Running on empty

November 06, 1997|By Sandy Grady

WASHINGTON -- I doubt if Al Gore broke into an exuberant jig after Tuesday night's election returns were in. Or even a mildly enthusiastic Macarena.

Nor was there champagne-popping by Democratic congressmen, senators and governors who hope to hang onto their jobs.

They saw the future -- and it looked threadbare.

There were ominous signals for Mr. Gore, who hopes to inherit the White House in 2000. And bleak tidings for Bill Clinton, who'd love to reclaim the U.S. House from Speaker Newt Gingrich in 1998.

Oh, Dems were galled enough to watch Gov. Christine Whitman's midnight nail-biter, outlasting a revolt by angry New Jersey voters and an out-of-nowhere surge by Jim McGreevey.

Golden Girl Christie survived the near-crackup, but her national ambitions are on ice.

Democrats were braced for a couple of easy Republican triumphs. They expected crime-busting Mayor Rudy Giuliani to win in a New York City landslide. They weren't shocked when Jim Gilmore rode Christian Coalition support and fury at car taxes to become Virginia governor.

No, Dems' anxieties for 1998 and 2000 went beyond Tuesday. After all, spin doctors could tilt those numbers like a fixed pinball machine. Their problem was more brutal:

The party's broke, certainly compared to cash-flush Republicans. And its poverty may not change for critical 1998 House/Senate races.

You could see Democrats' thin wallets in evidence across the country. They're usually outspent by the Republican National Committee. But a 5-to-1 ratio bodes annihilation.

Faustian bargain

For their plight, Dems can thank Bill Clinton and the he made in 1996 -- to win at all costs, milking shady foreign characters and pushing election laws over the cliff.

Never mind that Sen. Fred Thompson's desultory hearings didn't nail Mr. Clinton with a ''smoking gun.''

Instead of concentrating on winning '97 elections, the Democratic National Committee bigwigs have been frantically returning thousands of tainted dollars and hiring lawyers.

That, boys and girls, is why the DNC is $15 million in the hole: Legal bills caused by Mr. Clinton's '96 shenanigans. And why Mr. BTC Clinton, even as he preaches reform, is habitually in hotel ballrooms waving a tin cup.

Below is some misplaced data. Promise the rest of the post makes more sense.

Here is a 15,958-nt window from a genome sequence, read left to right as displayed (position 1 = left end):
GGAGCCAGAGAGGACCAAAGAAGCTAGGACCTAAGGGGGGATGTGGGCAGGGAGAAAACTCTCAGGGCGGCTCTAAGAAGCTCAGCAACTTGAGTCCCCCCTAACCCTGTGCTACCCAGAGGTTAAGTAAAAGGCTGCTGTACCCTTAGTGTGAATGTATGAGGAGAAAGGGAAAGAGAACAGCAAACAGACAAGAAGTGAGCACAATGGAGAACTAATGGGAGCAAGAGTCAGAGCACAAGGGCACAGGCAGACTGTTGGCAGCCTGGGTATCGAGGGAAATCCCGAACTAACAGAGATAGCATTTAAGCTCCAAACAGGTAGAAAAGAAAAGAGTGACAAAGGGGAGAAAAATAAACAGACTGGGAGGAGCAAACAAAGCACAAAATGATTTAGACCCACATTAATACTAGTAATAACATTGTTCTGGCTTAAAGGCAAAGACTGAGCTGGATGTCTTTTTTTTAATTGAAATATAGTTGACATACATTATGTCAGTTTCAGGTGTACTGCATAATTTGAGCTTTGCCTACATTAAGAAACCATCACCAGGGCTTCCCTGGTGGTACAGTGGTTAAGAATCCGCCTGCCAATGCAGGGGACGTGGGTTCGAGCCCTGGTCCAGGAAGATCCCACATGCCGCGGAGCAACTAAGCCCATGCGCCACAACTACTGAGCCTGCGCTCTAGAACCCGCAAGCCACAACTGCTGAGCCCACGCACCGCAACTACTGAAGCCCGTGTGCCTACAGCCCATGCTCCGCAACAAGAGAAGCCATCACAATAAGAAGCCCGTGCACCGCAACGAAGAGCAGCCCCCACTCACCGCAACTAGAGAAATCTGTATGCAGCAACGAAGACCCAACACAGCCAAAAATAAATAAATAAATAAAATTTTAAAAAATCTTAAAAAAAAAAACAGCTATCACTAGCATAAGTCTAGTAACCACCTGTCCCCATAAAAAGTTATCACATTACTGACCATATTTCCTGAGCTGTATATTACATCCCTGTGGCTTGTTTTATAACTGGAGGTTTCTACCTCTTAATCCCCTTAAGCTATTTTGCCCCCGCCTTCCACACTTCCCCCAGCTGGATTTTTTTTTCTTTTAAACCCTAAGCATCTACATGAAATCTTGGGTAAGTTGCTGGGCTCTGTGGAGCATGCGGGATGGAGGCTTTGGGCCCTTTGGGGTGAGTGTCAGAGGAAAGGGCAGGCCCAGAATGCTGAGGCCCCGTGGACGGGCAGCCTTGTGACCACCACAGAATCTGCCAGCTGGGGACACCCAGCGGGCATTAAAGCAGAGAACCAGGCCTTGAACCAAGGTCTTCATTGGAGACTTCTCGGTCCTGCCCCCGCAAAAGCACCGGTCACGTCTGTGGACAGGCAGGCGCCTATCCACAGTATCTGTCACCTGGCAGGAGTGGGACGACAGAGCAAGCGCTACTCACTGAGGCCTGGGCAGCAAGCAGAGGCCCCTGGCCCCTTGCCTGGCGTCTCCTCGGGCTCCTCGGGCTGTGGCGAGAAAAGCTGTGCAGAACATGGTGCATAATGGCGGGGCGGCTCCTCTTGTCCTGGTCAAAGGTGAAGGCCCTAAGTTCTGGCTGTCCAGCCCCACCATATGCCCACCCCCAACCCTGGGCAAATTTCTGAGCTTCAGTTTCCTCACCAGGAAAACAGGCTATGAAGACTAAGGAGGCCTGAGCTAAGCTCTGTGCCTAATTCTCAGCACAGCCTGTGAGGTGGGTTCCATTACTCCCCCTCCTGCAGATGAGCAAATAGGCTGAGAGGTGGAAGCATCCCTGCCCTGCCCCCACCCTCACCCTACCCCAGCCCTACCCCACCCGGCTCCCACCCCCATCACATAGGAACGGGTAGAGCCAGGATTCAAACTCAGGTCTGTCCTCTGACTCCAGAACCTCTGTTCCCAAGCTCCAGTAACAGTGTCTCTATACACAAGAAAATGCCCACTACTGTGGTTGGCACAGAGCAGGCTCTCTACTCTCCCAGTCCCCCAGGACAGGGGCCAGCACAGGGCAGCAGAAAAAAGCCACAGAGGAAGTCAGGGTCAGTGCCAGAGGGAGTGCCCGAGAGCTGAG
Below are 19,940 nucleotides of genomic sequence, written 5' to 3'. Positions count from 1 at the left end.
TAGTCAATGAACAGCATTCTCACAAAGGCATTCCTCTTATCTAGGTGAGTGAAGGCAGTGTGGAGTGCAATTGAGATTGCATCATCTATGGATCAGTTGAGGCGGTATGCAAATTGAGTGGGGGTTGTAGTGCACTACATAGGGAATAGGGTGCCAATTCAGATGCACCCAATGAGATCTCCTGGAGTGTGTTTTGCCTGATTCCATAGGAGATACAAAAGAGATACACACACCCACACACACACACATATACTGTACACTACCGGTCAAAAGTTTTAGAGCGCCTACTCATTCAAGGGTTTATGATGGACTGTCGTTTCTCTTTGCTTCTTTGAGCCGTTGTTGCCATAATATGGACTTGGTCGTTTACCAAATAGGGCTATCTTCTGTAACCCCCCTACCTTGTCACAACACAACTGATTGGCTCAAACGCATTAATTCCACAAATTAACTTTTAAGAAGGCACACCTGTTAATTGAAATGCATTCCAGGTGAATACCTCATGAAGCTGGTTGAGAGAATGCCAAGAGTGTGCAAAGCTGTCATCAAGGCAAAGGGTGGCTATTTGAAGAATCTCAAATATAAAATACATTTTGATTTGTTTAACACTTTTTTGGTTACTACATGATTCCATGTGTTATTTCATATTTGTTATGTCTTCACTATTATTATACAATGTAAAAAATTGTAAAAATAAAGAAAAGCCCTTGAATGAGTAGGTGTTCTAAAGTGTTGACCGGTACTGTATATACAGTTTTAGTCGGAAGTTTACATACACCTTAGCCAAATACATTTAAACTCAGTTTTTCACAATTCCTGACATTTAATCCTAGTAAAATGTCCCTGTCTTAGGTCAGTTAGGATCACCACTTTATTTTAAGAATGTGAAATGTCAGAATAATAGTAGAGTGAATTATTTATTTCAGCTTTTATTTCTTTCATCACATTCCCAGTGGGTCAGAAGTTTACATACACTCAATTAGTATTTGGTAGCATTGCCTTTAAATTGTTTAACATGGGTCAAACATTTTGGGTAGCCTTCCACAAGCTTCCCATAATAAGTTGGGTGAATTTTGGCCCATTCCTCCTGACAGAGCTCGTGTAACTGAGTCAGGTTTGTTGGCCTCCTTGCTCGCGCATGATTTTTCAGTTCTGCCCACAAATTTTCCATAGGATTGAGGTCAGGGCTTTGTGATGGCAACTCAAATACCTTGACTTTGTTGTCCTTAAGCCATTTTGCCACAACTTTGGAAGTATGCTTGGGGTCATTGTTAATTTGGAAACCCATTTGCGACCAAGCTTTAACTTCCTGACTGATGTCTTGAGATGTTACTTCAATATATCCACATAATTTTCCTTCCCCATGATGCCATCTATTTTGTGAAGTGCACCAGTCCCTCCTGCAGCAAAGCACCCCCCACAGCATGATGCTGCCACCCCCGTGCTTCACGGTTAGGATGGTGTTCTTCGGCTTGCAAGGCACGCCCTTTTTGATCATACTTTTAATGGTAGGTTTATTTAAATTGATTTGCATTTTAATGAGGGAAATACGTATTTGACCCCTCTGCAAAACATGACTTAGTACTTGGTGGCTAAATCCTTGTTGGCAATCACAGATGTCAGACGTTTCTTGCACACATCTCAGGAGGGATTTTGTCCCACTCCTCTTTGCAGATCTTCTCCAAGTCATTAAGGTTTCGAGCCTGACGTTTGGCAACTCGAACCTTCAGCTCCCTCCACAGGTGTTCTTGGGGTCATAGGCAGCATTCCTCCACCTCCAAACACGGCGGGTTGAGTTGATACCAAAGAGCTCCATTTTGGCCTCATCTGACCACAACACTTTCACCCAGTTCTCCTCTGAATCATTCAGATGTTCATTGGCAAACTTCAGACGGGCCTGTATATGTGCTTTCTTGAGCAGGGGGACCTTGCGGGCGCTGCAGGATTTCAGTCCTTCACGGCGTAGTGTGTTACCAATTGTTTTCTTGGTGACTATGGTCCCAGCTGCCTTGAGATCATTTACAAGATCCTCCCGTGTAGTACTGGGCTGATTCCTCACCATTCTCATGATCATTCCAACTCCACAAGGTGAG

But Mr. Clinton's tambourine-beating was too late to help cash-strapped Democrats this time. You could see the effect in New Jersey, where the Republican National Committee blew $760,000 on ''advocacy ads'' (without mentioning Mrs. Whitman) showing Democrats as tax-hiking, welfare-spending wastrels.

The Dems' flat wallets were even more visible in Virginia, where Don Beyer, a Volvo dealer running uphill for governor, had to borrow $400,000 personally to stay on TV. He was swamped by Mr. Gilmore, $2 million in his jeans from his national party.

Aside from learning to dine at McDonald's, Democrats could take other lessons from their Tuesday tumult:

1. Taxes, taxes, taxes. That's the voters' obsession.

2. Don't overlook the religious right wing's power. The Christian Coalition was Mr. Gilmore's quiet ally in Virginia. No wonder Pat Robertson strutted around the victory room.

3. Don't take African-Americans for granted. When Doug Wilder, Virginia's first black governor, sat out the election, so did the Democrats' African-American base. A disaster.

4. Don't count on gender politics that worked for Mr. Clinton in 1996. Mrs. Whitman basically split among women voters. Independent working women follow their pocketbooks.

As for dreams Al Gore and Dems harbor of digging out of the red, matching cash-rich Republicans: Forget it. The day after Tuesday's fracas, Republicans were staging a $6 million extravaganza. Tip $5,000 in the hat, schmooze with Senate leader Trent Lott and Speaker Newt -- same sins the GOP laid on Mr. Clinton.

As The Gipper used to say, ''There they go again . . . ''

Sandy Grady is a Philadelphia Daily News columnist.

Pub Date: 11/06/97

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